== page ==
​University Students and DACA

by Bailey Basham, Messenger Staff Writer

At three-years-old, Maria Trejo was brought to America from Mexico. She said her parents were quite young when she was born in Mexico City, Mexico, and that her father moved to the states to work to make money for his young family.
After strikes broke out at her mother’s school, university officials called for the closing of the school. That is when Trejo was brought across the border. She lived in Mobile, Ala., until moving to Sewanee for college.
Now a sophomore at the University, living in the south is all she has known. She said with Deferred Action for Childhood Arrivals (DACA), she has been granted the freedom to not be forced to live in the shadows.
“Living a normal life is basically what DACA has meant for me. And it has meant not being afraid anymore,” she said.
In a notice to students on Sept. 5, Vice President for Academic Affairs and Dean of the College Terry Papillon made clear that the University would stand behind DACA students.
“The University is committed to supporting all of our students and, along with many other institutions, is on record in supporting DACA. Today’s announcement did not offer much specific information, and some may feel anxious in this period of uncertainty. There are staff and offices that are ready to assist you if you have concerns or questions as a result of the announcement about the DACA Program,” according to the announcement.
Trejo, who said she has always liked psychology and been interested in politics, is able to attend the University under DACA, majoring in psychology and political science. She said she is most worried about those who are younger than her not being afforded the same opportunities.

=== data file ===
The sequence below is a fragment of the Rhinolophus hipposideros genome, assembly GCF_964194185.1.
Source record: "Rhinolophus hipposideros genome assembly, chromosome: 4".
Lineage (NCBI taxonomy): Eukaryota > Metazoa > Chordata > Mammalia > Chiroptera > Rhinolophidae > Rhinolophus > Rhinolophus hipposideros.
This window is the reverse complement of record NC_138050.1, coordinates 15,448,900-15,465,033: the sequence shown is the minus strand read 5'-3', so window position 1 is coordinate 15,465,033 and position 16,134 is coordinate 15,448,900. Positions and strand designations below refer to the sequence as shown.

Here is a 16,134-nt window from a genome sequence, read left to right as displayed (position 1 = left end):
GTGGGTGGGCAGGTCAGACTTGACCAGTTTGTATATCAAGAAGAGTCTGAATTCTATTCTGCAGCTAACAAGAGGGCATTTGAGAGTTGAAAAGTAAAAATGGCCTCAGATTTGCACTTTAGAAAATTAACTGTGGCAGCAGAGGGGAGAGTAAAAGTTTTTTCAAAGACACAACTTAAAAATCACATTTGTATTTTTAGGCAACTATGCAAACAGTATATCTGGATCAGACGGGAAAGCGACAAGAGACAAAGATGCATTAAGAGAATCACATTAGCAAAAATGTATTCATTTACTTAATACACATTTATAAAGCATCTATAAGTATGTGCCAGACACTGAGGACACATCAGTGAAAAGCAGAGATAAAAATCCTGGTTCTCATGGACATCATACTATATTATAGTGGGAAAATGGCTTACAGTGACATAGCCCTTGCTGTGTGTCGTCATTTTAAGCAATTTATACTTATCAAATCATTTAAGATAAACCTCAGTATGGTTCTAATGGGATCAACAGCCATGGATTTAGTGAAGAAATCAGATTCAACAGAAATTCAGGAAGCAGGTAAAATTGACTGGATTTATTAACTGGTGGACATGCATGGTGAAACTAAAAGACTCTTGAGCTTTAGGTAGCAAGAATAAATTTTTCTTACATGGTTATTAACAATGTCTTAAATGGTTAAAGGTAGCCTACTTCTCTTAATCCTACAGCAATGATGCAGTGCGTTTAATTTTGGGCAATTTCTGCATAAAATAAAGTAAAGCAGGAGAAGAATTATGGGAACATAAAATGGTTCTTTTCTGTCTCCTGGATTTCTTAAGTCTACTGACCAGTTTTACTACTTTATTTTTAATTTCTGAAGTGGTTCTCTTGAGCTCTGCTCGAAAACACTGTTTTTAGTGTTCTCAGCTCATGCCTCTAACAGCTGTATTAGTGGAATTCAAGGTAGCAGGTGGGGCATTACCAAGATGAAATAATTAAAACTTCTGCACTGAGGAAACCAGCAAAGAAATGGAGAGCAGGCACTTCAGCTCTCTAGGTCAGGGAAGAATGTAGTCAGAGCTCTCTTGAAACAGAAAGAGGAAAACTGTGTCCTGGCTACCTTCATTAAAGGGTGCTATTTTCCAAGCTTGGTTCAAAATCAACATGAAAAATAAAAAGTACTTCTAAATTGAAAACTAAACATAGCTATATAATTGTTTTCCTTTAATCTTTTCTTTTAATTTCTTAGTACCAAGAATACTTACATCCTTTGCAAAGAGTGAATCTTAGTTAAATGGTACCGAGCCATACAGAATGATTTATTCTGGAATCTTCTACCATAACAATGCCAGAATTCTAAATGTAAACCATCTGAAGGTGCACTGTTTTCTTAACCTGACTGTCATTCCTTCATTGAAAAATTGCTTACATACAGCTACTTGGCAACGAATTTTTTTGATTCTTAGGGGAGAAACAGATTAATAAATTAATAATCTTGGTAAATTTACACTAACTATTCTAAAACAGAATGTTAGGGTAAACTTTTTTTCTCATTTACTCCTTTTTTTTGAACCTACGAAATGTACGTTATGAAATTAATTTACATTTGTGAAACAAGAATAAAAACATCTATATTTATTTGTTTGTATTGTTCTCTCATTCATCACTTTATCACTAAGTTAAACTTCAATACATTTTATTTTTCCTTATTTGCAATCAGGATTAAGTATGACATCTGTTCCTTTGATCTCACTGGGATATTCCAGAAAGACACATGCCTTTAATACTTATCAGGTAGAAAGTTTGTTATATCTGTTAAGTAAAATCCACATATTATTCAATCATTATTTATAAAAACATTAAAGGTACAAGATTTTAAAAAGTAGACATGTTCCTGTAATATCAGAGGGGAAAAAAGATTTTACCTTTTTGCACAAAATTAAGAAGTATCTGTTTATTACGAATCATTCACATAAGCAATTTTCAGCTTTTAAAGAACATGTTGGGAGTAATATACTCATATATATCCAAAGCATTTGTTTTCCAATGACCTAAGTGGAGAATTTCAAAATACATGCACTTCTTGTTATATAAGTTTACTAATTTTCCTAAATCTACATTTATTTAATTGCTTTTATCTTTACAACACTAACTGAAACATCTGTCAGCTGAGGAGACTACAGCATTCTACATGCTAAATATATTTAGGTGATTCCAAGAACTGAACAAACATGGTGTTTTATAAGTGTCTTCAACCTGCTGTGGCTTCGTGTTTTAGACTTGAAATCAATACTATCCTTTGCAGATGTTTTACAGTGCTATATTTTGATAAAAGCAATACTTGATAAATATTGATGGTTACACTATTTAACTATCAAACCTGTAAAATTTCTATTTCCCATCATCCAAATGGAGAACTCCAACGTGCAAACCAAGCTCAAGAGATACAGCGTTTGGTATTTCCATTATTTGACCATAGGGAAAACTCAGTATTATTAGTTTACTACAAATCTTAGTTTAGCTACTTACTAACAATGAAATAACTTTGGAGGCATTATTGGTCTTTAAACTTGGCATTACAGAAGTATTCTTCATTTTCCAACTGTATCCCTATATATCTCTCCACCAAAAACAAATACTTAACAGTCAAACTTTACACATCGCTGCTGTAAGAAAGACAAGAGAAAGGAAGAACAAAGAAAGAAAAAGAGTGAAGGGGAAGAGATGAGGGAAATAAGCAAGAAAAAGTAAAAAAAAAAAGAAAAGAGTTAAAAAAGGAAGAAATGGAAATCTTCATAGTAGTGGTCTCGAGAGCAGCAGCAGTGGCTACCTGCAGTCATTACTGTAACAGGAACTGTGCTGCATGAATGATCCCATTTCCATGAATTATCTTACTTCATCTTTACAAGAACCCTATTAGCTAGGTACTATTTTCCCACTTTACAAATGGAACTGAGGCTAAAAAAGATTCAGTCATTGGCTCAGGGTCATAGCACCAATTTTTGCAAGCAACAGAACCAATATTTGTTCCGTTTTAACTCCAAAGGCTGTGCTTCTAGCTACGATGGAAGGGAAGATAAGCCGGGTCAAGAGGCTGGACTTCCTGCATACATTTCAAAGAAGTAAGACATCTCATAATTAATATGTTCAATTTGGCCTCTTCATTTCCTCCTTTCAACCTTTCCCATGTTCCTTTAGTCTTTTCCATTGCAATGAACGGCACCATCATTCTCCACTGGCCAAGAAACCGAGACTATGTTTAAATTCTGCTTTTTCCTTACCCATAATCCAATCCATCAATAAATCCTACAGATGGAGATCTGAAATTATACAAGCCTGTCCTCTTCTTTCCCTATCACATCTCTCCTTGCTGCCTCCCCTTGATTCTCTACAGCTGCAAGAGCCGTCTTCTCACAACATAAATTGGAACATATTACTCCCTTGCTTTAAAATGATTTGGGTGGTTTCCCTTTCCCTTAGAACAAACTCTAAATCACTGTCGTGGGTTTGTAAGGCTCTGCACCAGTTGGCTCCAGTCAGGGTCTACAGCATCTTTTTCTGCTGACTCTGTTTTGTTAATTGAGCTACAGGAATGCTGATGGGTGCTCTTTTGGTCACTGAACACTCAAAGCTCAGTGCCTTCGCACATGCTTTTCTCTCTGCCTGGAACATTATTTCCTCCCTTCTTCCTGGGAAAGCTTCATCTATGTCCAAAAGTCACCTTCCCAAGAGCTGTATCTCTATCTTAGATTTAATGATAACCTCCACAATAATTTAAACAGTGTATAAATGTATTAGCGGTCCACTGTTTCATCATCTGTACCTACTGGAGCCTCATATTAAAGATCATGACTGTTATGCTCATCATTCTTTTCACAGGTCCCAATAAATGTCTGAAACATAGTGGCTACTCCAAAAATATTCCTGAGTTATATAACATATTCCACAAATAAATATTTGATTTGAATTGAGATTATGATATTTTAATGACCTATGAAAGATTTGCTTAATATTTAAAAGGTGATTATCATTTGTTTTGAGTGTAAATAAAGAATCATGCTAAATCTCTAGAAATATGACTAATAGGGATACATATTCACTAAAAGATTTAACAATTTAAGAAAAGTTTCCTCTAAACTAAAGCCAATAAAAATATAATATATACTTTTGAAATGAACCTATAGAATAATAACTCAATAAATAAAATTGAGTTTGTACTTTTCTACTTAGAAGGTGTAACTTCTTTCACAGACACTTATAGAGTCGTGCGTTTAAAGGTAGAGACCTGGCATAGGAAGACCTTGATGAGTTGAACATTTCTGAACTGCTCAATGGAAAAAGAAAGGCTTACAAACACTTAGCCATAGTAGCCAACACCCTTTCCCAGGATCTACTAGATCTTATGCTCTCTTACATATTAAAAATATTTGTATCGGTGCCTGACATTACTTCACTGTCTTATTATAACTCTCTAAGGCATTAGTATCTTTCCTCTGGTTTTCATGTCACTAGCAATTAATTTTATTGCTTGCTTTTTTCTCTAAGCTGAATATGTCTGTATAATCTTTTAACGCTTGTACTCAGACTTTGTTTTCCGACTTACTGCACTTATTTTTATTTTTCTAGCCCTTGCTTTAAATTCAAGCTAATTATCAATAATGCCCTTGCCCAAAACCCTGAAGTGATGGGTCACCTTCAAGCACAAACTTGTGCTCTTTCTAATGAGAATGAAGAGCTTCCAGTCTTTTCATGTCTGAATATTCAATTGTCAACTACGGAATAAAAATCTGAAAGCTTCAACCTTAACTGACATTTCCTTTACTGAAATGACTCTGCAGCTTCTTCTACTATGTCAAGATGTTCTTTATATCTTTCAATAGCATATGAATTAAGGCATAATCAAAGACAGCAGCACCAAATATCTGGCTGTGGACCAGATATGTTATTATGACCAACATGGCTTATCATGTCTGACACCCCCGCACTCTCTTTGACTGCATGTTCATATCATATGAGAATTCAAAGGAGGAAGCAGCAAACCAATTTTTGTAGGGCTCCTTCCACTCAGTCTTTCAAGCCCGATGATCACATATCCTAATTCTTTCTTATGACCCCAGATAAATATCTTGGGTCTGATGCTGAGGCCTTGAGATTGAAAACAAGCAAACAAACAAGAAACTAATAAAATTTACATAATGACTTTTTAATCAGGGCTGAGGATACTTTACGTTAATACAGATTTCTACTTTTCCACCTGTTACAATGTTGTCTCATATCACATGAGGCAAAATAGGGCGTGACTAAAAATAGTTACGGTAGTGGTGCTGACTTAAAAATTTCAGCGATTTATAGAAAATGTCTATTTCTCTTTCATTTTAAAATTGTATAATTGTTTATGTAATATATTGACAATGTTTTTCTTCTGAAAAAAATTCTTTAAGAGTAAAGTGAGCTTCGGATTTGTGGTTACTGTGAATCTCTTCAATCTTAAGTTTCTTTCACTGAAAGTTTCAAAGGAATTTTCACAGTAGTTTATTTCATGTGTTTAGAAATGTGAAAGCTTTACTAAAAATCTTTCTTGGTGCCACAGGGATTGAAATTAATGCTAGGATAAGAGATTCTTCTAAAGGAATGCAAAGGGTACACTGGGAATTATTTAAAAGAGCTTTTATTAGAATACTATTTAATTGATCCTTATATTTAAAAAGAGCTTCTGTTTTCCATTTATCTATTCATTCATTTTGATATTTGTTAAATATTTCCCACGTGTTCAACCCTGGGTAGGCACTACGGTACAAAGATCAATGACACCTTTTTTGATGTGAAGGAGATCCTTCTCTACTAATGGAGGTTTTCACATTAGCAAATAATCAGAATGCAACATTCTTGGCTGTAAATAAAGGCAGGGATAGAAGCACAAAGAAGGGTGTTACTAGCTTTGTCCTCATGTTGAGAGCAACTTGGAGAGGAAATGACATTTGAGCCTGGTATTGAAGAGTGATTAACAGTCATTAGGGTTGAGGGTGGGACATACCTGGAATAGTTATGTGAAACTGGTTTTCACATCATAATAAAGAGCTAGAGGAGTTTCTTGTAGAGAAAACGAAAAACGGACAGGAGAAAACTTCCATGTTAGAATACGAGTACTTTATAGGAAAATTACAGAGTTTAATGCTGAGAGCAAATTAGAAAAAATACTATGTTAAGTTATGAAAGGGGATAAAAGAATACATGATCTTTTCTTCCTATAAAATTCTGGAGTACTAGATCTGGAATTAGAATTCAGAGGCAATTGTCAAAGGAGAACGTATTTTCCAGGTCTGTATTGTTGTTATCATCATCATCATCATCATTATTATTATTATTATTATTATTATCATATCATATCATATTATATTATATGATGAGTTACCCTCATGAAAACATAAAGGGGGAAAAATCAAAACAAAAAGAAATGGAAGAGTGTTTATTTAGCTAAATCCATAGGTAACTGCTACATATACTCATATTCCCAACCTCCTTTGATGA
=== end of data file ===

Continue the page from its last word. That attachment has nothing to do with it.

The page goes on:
“Worst-case scenario for me is not being able to get a job after graduating, but my family and I have already started coming up with plans for what we would do if that happened,” she said. “I’m not worried for myself because I am able to get an education here at Sewanee, but it’s more for the kids who are younger who recently got DACA. They will have it for two years, but then they won’t be able to go to college.”
Trejo said she is mostly unafraid because of her position at Sewanee, but having to constantly attempt to prove that she is worthy of living where she knows can be tiring.
“We all knew DACA was temporary. Everyone has always had the fear that it would be taken away. But it feels pretty terrible, not just for me. It just pits people against each other. No one should have to argue that they deserve to live in their home,” she said.
Eric Benjamin, Director of the Office of Multicultural Student Affairs at the University, said they are keeping up-to-date concerning news around DACA.
“We are monitoring the situation actively. Student energy is focused on raising funds to help with the fees our government charges to reapply for DACA, and we are developing contingency plans in the event the president ends the Dreamers program,” he said.
For more information about DACA at the University, visit the site for the Office of the Dean of Students www.sewanee.edu/student-life/dean-of-students-offi... and navigate to the student resources tab.